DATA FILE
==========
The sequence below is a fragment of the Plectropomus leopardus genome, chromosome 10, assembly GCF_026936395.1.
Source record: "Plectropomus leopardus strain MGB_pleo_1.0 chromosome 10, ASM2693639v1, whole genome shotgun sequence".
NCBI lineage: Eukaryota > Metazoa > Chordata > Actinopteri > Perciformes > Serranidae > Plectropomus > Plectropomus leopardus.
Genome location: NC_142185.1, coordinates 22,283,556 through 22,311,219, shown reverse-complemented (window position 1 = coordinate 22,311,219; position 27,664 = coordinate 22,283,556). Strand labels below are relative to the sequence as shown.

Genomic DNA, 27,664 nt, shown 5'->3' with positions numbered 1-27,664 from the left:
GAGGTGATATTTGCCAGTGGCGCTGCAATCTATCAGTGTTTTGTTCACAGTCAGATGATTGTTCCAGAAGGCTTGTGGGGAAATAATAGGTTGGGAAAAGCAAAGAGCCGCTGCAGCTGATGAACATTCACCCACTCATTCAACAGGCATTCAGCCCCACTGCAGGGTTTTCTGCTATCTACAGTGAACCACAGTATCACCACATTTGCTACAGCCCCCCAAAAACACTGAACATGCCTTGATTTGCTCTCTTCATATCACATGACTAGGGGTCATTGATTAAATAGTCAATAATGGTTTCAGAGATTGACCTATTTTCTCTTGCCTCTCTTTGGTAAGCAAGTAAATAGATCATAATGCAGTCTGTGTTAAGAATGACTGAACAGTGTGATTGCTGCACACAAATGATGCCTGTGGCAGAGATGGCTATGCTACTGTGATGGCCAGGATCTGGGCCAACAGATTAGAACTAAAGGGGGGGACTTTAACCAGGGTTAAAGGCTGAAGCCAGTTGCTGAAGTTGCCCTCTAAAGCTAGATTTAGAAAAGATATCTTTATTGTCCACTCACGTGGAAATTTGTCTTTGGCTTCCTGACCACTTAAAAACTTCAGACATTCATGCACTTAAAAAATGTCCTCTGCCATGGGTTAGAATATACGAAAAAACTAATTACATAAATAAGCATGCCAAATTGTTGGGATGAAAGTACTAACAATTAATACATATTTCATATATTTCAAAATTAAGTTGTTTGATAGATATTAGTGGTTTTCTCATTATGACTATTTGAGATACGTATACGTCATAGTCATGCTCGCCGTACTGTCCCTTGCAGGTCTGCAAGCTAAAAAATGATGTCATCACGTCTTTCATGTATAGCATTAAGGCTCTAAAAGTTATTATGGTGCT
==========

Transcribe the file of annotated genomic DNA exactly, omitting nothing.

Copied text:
The sequence below is a fragment of the Plectropomus leopardus genome, chromosome 10, assembly GCF_026936395.1.
Source record: "Plectropomus leopardus strain MGB_pleo_1.0 chromosome 10, ASM2693639v1, whole genome shotgun sequence".
NCBI lineage: Eukaryota > Metazoa > Chordata > Actinopteri > Perciformes > Serranidae > Plectropomus > Plectropomus leopardus.
Genome location: NC_142185.1, coordinates 22,283,556 through 22,311,219, shown reverse-complemented (window position 1 = coordinate 22,311,219; position 27,664 = coordinate 22,283,556). Strand labels below are relative to the sequence as shown.

Genomic DNA, 27,664 nt, shown 5'->3' with positions numbered 1-27,664 from the left:
GAGGTGATATTTGCCAGTGGCGCTGCAATCTATCAGTGTTTTGTTCACAGTCAGATGATTGTTCCAGAAGGCTTGTGGGGAAATAATAGGTTGGGAAAAGCAAAGAGCCGCTGCAGCTGATGAACATTCACCCACTCATTCAACAGGCATTCAGCCCCACTGCAGGGTTTTCTGCTATCTACAGTGAACCACAGTATCACCACATTTGCTACAGCCCCCCAAAAACACTGAACATGCCTTGATTTGCTCTCTTCATATCACATGACTAGGGGTCATTGATTAAATAGTCAATAATGGTTTCAGAGATTGACCTATTTTCTCTTGCCTCTCTTTGGTAAGCAAGTAAATAGATCATAATGCAGTCTGTGTTAAGAATGACTGAACAGTGTGATTGCTGCACACAAATGATGCCTGTGGCAGAGATGGCTATGCTACTGTGATGGCCAGGATCTGGGCCAACAGATTAGAACTAAAGGGGGGGACTTTAACCAGGGTTAAAGGCTGAAGCCAGTTGCTGAAGTTGCCCTCTAAAGCTAGATTTAGAAAAGATATCTTTATTGTCCACTCACGTGGAAATTTGTCTTTGGCTTCCTGACCACTTAAAAACTTCAGACATTCATGCACTTAAAAAATGTCCTCTGCCATGGGTTAGAATATACGAAAAAACTAATTACATAAATAAGCATGCCAAATTGTTGGGATGAAAGTACTAACAATTAATACATATTTCATATATTTCAAAATTAAGTTGTTTGATAGATATTAGTGGTTTTCTCATTATGACTATTTGAGATACGTATACGTCATAGTCATGCTCGCCGTACTGTCCCTTGCAGGTCTGCAAGCTAAAAAATGATGTCATCACGTCTTTCATGTATAGCATTAAGGCTCTAAAAGTTATTATGGTGCT